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The Next Economy
NGO to European Commission:
Your Roadmap for Plastics Leads Nowhere

Less than a week after its release, the European Commission’s new Roadmap for the EU Strategy on Plastics in a Circular Economy is already coming under fire. According to the Break Free From Plastic Movement, the roadmap fails to get to the root of the plastic problem, and threatens to divert Europe down a less direct — and significantly slower — pathway towards attaining its sustainability goals.

The Commission outlines the problems Europe is facing with plastics and gives an overview of the focus areas which the full Plastics Strategy will address later this year: decoupling plastics production from virgin fossil feedstock and reducing its life-cycle greenhouse gas impacts; improving the economics, quality and uptake of plastic recycling and reuse’ and reducing plastic leakage into the environment.

However, the NGO coalition argues that to make a significant contribution towards the circular economy, the Roadmap needs to focus on reducing and optimizing the use of plastics. With a massive decrease in the use of single-use plastics and a sharp increase in reuse and recycling, as proposed by the Break Free From Plastic Movement, the attention on the source of the alternative materials would be secondary.

“Instead of acting during the product design stage and instigating prevention of plastic waste, the Commission has chosen to emphasize better recycling technologies and substitution with ‘renewable’ feedstock. These responses will not lead to a meaningful adoption of circular economy principles, nor will it necessarily reduce health-harming plastic pollution,” said Delphine Lévi Alvarès, European coordinator of the Break Free From Plastic Movement.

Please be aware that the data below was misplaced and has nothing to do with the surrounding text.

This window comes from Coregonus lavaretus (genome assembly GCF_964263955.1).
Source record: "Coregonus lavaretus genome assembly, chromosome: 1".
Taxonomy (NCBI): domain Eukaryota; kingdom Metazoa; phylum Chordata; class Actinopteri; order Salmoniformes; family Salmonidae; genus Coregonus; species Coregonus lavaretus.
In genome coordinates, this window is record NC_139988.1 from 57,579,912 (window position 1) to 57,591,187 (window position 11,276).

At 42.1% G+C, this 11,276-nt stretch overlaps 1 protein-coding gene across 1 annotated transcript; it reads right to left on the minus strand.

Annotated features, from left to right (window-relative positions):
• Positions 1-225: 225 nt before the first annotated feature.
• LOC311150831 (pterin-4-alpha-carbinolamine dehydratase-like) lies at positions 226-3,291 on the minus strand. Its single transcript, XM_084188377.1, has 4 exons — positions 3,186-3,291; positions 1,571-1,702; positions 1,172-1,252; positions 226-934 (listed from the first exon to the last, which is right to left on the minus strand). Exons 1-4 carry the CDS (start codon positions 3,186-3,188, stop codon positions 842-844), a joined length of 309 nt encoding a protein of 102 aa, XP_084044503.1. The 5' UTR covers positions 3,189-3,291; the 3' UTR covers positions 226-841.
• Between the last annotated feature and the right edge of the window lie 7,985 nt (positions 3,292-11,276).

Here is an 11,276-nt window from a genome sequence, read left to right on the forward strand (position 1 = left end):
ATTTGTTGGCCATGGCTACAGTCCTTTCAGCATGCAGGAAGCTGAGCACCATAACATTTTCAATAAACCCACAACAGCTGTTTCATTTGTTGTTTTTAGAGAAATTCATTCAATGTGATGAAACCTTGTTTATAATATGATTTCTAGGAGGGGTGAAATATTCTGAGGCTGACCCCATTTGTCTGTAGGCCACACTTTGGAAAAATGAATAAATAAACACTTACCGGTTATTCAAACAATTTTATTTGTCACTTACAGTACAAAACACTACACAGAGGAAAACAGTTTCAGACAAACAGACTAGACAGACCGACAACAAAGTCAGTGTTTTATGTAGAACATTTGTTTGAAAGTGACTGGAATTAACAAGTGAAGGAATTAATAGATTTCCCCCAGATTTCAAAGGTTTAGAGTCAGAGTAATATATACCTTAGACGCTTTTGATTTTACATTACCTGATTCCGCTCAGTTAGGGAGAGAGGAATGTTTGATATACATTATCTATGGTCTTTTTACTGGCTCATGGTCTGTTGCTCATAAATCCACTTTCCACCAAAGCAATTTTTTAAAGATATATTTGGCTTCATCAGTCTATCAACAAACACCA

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While the Commission highlights the many problems of plastic pollution for the marine environment, the coalition regrets that it does not propose adequate measure to tackle the issue. What’s more, for packaging and its role in littering, the Commission points at the lack of consumer awareness, rather than addressing the producer’s responsibility and the full range of confusion introduced by biodegradable plastics. In addition, the Commission does not expand on the need to move away from the use of hazardous chemicals in plastics which can harm public health.

“It is crucial that we reframe the debate around real solutions, take action to dramatically reduce throwaway plastics and acknowledge producer responsibility for a product’s end of life in the design process, rather than focusing on [unstainable] replacement of recycling,” Lévi Alvarès added.

All over the world, NGOs have come together to work together to stop plastic pollution. The Break Free From Plastic Movement believes that the EU Strategy on Plastics — which is expected to be released by the end of 2017 — needs to face up to the scale of the plastics problem and set an ambitious cross-cutting action framework for Europe to fulfill global expectations and become the frontrunner of the battle against plastic pollution.

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